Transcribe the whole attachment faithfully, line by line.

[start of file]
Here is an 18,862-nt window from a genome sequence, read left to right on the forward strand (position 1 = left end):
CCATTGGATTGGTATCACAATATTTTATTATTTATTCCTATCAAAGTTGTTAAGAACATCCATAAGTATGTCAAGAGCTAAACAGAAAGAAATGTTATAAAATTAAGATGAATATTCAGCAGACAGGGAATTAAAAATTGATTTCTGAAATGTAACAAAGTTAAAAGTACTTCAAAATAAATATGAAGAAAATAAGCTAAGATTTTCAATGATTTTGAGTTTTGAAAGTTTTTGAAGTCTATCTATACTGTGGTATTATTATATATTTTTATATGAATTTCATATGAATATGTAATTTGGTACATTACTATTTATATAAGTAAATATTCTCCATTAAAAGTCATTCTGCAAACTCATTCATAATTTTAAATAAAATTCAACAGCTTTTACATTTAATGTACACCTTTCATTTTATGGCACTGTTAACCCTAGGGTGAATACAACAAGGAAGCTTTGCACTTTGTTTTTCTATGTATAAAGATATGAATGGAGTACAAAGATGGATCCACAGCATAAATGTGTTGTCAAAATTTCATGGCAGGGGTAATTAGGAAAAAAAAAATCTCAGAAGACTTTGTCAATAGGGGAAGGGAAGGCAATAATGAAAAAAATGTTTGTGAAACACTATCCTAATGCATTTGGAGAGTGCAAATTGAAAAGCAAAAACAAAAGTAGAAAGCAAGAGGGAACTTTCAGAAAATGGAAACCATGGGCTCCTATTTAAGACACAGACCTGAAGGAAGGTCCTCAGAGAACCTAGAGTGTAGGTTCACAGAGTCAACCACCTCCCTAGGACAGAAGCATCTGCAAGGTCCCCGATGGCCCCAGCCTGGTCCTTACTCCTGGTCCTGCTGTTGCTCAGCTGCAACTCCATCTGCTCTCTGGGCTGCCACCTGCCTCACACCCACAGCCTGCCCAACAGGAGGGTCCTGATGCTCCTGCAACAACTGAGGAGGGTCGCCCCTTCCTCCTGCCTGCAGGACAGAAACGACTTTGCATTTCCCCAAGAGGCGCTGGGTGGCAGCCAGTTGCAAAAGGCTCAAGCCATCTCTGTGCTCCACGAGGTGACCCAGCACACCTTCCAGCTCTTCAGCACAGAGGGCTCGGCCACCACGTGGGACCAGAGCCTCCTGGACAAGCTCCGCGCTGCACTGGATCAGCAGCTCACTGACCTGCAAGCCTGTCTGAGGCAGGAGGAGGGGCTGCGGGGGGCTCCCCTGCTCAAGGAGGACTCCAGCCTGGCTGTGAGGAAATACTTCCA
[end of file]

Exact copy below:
Here is an 18,862-nt window from a genome sequence, read left to right on the forward strand (position 1 = left end):
CCATTGGATTGGTATCACAATATTTTATTATTTATTCCTATCAAAGTTGTTAAGAACATCCATAAGTATGTCAAGAGCTAAACAGAAAGAAATGTTATAAAATTAAGATGAATATTCAGCAGACAGGGAATTAAAAATTGATTTCTGAAATGTAACAAAGTTAAAAGTACTTCAAAATAAATATGAAGAAAATAAGCTAAGATTTTCAATGATTTTGAGTTTTGAAAGTTTTTGAAGTCTATCTATACTGTGGTATTATTATATATTTTTATATGAATTTCATATGAATATGTAATTTGGTACATTACTATTTATATAAGTAAATATTCTCCATTAAAAGTCATTCTGCAAACTCATTCATAATTTTAAATAAAATTCAACAGCTTTTACATTTAATGTACACCTTTCATTTTATGGCACTGTTAACCCTAGGGTGAATACAACAAGGAAGCTTTGCACTTTGTTTTTCTATGTATAAAGATATGAATGGAGTACAAAGATGGATCCACAGCATAAATGTGTTGTCAAAATTTCATGGCAGGGGTAATTAGGAAAAAAAAAATCTCAGAAGACTTTGTCAATAGGGGAAGGGAAGGCAATAATGAAAAAAATGTTTGTGAAACACTATCCTAATGCATTTGGAGAGTGCAAATTGAAAAGCAAAAACAAAAGTAGAAAGCAAGAGGGAACTTTCAGAAAATGGAAACCATGGGCTCCTATTTAAGACACAGACCTGAAGGAAGGTCCTCAGAGAACCTAGAGTGTAGGTTCACAGAGTCAACCACCTCCCTAGGACAGAAGCATCTGCAAGGTCCCCGATGGCCCCAGCCTGGTCCTTACTCCTGGTCCTGCTGTTGCTCAGCTGCAACTCCATCTGCTCTCTGGGCTGCCACCTGCCTCACACCCACAGCCTGCCCAACAGGAGGGTCCTGATGCTCCTGCAACAACTGAGGAGGGTCGCCCCTTCCTCCTGCCTGCAGGACAGAAACGACTTTGCATTTCCCCAAGAGGCGCTGGGTGGCAGCCAGTTGCAAAAGGCTCAAGCCATCTCTGTGCTCCACGAGGTGACCCAGCACACCTTCCAGCTCTTCAGCACAGAGGGCTCGGCCACCACGTGGGACCAGAGCCTCCTGGACAAGCTCCGCGCTGCACTGGATCAGCAGCTCACTGACCTGCAAGCCTGTCTGAGGCAGGAGGAGGGGCTGCGGGGGGCTCCCCTGCTCAAGGAGGACTCCAGCCTGGCTGTGAGGAAATACTTCCA